Everybody’s Got Something to Hide Except Me and My Monkey: Now, how can you not love a song with a title like that? Producer George Martin once said that The White Album double-set should have been whittled to a single high-quality album, but when asked which numbers should have been cut, Martin couldn’t come up with a final answer. Yo, George, over here!

Sexy Sadie: Another of John Lennon’s priceless character-assassinations, this one of India’s Maharishi who disappointed John when he was found to be putting the make on one of his female followers. Memorably wicked melody and lyrics.

Helter Skelter: John is best remembered as the all-out rocker of the group, but this song (named after a British roller-coaster ride) amply demonstrates Paul’s chops as well. The roller-coaster metaphor is carried perfectly throughout, right up to the fake-fade-out-and-return. I got blisters on my Mp3 player!

Long, Long, Long: Another grating George Harrison tune (They kept George’s song Not Guilty off The White Album and put this one on it instead??). Full of ostensible pining-for-love lyrics that sound boringly whispered by George, with an apocalyptic ending that comes out of nowhere. Very strange indeed.

Revolution 1: This is to Revolution what Sgt. Pepper, the Beatles album, is to Sgt. Pepper, the Bee Gees movie. Compared to the power of the “singles” version, this song is downright namby-pamby, right down to John’s oft-critiqued sentiment “Don’t you know you can count me out…in.” (John often said this yin-yang expression was because he thought he might actually be open to a revolution. Biased Listener says it’s because he couldn’t summon enough energy to sing the song right.) Despite some beefy horns and a blast of a guitar intro, this doesn’t hold a candle to the “real” version.

Honey Pie: Mr. Show-Biz Paulie rears his ugly head again. An old-fashioned ditty about a boy whose girl abandoned him to get into the movies, the song is, like most middle-level Paul, cute but cloying.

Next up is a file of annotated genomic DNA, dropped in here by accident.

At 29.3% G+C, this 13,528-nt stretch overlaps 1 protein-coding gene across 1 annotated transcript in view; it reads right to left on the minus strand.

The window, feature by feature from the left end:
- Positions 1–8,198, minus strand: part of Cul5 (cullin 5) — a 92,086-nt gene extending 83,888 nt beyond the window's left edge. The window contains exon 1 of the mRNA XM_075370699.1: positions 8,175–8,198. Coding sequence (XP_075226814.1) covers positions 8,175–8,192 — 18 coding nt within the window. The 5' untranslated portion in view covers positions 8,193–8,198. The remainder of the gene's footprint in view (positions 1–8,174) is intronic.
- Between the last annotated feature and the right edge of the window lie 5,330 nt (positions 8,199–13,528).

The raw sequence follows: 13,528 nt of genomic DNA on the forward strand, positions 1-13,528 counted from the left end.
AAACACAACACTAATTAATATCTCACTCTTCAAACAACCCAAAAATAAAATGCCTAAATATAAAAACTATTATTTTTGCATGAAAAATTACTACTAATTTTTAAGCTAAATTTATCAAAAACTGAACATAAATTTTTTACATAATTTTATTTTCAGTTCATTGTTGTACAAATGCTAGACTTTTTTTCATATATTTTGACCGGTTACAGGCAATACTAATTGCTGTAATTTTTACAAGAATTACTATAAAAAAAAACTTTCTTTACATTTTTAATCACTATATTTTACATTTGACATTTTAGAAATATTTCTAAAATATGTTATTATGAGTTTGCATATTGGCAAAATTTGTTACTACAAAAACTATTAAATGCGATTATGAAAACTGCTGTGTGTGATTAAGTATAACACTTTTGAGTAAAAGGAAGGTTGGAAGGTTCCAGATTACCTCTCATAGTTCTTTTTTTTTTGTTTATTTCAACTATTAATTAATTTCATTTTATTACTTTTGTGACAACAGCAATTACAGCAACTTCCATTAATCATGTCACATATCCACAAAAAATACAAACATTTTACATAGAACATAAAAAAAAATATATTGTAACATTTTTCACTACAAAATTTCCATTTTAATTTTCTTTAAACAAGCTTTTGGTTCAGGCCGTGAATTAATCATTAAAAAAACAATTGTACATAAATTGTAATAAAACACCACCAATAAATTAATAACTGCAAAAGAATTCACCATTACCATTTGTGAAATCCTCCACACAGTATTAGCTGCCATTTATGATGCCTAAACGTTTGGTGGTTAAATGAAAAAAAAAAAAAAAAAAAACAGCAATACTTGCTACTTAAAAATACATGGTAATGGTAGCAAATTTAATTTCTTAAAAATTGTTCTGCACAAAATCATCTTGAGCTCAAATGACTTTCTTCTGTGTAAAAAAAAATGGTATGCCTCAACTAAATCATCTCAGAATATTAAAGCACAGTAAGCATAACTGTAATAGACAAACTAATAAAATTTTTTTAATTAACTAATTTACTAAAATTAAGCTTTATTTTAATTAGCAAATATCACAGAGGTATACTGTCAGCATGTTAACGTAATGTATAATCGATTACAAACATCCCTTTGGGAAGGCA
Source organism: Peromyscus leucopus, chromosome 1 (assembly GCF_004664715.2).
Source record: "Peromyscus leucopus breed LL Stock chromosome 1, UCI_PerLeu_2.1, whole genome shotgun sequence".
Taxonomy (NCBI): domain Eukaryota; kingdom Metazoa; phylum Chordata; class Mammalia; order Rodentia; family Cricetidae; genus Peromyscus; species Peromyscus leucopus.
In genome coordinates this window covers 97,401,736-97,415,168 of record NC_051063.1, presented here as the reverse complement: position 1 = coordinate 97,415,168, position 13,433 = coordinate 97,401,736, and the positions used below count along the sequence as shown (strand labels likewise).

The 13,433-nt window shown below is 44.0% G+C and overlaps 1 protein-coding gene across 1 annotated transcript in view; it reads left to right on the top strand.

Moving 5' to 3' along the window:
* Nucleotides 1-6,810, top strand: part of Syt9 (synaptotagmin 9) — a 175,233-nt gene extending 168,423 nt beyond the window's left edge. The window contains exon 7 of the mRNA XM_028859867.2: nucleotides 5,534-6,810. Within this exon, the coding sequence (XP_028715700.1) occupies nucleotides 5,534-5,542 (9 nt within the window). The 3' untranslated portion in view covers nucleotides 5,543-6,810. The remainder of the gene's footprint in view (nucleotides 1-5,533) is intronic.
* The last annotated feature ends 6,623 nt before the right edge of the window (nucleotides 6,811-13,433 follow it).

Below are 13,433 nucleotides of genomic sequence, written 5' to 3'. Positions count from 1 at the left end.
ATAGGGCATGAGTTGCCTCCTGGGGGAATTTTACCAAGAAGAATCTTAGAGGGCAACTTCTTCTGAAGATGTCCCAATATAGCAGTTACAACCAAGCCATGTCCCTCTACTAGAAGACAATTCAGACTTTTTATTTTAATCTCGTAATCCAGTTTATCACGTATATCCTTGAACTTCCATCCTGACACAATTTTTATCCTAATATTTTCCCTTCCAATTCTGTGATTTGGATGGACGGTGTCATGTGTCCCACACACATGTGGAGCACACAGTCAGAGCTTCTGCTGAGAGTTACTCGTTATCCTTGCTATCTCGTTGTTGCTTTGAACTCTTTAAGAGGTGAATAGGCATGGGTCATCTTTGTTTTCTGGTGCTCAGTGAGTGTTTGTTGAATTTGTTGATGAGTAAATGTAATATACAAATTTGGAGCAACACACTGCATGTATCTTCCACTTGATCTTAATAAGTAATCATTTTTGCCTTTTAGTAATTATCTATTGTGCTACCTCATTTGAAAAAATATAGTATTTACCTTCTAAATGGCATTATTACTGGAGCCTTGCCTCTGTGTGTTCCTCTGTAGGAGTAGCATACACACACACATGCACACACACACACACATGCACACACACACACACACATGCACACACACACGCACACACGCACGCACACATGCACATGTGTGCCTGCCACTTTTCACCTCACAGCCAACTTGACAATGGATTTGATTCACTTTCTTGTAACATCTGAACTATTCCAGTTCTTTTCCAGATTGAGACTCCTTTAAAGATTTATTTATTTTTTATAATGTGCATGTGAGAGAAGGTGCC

Savoy Truffle: Inspired by his friend Eric Clapton’s sweet tooth, George delivers a tribute to junk food that, ironically, is almost as sugary as one of Paul McCartney’s more sappy numbers (and the song even name-checks Paul’s Ob-La-Di, Ob-La-Da). A wicked solo in the song’s bridge saves it from over-the-top cuteness.

Cry Baby Cry: Another of John Lennon’s blase, let’s-string-random-rhymes-together songs. A perfect prelude to the mishmash that follows it. Can you take me back where I came from?

Revolution 9: Probably the most universally reviled Beatles song ever, and not without reason. Those backwards-tape experiments (Rain, Tomorrow Never Knows) that were so successful, and which made everyone say “This could have been a disaster if done wrong,” obviously made John Lennon go over the top in his supposed aural depiction of a revolution. Among other justifiable criticisms of the song: It’s unlikely that anyone’s revolution will end with a soccer-game crowd yelling “Block that kick!” Not without some individual interesting moments, but proceed at your own risk.

Good Night: In their Beatles book, music critics Roy Carr and Tony Tyler write, “Only McCartney could get away with this one.” Surprise! It was actually John who wrote this song to accompany Ringo’s somber vocals. The syrupy strings and (in John’s word) “Hollywood” production should give Beatle-rockers every reason on Earth to be mad, except that the song is just too charming. As lullabies go, it’s a beaut. Maybe only Starr could get away with this one.

What do you think of “The White Album” and/or any of its songs? Let your voice be heard in the “Comments” section below.

Coming tomorrow: The soundtrack for the animated film Yellow Submarine.

Also on tomorrow’s blog entry: Look for details on the easiest Beatles contest you will ever enter!

MAGICAL MYSTERY TOUR (1967) – Weak tea from The Beatles

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Magical Mystery Tour – Released Dec. 8, 1967

After a string of amazing successes, The Beatles hit a wall with their self-directed TV-movie Magical Mystery Tour. Intended to depict a wild bus tour across England, the movie was broadcast on Boxing Day and was savaged by the critics. But while the movie remains a malnourished oddity, the soundtrack is as charming as anything The Fabs ever did.

(NOTE: In Britain, the movie’s soundtrack album initially consisted of two extended-play (EP) discs containing only the songs from the movie. In America, Capitol Records — ever eager to milk the cash cow — consigned the movie’s songs to Side 1 of the album and filled Side 2 with songs from recent Beatles singles. A decade later, in 1976, the British version of the album was revised to coincide with the America version.)

Magical Mystery Tour: An appropriately jaunty tune that certainly promised far more than the movie delivered. The song still plays wonderfully for people who wouldn’t be caught dead watching the movie.

The Fool on the Hill: A very nice “story” song from Paul. The final lyric, where Paul’s voice (as the Fool?) goes from whimsical resignation to bitter anger, adds a nice bit of punctuation that keeps the song from schmaltziness. Lovely flute work, too, especially in the song’s bridge.